While this blog gets far less traffic than the sites on which I have posted my recent paper, I wanted to call it to readers’ attention. The paper, Homeschooling in Germany and the United States, is about the divide in current literature and culture regarding homeschooling and public education. I compare the United States and Germany because of the stark contrast the two countries provide. The United States’ approach to homeschooling is mixed and caught up in the constitutional debates that have raged for decades. Issues such as religion and parental rights over the education of their children guide the debate. In Germany, an emerging democracy (recall the revolution in 1989) is still trying to sneak out of the shadow of Nazi Germany and the nationalistic domination of things like state education. Rights of parents were usurped by the state in favor of a homogenous culture and educational system. Local states and the national federal state clashed time and again over which should control the education of children. In the midst of this battle, parents who wish to homeschool are trying to work their way into the interstices of the national education structure to find some way to retain control over their children’s educations.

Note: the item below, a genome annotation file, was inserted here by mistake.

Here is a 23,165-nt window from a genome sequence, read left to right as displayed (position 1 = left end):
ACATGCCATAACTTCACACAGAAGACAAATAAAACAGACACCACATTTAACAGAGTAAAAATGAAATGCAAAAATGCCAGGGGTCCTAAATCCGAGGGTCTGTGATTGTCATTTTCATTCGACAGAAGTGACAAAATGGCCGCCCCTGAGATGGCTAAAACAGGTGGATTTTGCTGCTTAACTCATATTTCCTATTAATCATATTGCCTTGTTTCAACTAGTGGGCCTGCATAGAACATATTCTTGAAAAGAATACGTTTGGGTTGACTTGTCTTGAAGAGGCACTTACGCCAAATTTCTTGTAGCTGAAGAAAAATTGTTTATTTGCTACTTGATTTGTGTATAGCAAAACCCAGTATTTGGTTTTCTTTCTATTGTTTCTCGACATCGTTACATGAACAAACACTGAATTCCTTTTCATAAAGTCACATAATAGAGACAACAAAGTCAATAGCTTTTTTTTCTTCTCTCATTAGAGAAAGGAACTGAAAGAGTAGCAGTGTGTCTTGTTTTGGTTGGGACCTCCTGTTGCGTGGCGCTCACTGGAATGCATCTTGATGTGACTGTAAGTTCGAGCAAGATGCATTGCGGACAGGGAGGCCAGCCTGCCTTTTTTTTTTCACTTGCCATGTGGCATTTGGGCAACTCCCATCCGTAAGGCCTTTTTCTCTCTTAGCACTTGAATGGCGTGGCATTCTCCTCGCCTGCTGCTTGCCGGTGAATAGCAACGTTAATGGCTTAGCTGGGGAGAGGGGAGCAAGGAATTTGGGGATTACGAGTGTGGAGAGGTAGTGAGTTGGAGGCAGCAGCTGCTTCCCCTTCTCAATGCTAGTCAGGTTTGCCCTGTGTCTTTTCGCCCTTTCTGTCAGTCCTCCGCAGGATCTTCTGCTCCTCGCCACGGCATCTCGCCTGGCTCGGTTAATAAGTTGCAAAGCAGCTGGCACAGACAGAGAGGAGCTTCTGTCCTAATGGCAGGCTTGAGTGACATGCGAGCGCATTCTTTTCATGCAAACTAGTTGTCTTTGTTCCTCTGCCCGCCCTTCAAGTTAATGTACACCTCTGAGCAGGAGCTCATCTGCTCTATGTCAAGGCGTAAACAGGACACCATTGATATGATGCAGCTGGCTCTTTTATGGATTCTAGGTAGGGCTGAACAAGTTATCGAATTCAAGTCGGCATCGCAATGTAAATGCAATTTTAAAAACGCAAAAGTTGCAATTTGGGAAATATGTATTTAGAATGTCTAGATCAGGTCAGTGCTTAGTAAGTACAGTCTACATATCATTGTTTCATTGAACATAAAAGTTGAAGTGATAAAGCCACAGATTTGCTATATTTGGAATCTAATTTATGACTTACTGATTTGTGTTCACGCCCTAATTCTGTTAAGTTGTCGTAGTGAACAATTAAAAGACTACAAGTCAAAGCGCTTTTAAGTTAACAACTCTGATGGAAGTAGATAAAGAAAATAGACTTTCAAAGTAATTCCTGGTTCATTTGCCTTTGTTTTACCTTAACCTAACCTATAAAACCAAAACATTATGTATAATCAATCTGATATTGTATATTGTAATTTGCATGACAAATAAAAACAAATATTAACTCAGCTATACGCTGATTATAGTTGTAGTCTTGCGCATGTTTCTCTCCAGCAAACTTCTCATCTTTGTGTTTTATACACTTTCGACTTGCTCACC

Many of the issues remain unresolved, and much of the progress that is to come will come in legislatures and not the courts. The article is a primer on the major issues involved and should help readers to frame the debate. The paper has been well-received thus far, being ranked in the top ten for downloads in one category on the Social Science Research Network. It will be published in the spring issue of the Arizona Journal of International and Comparative Law. (Disclosure: I’m the Editor-in-Chief.)

The article is available here and here.

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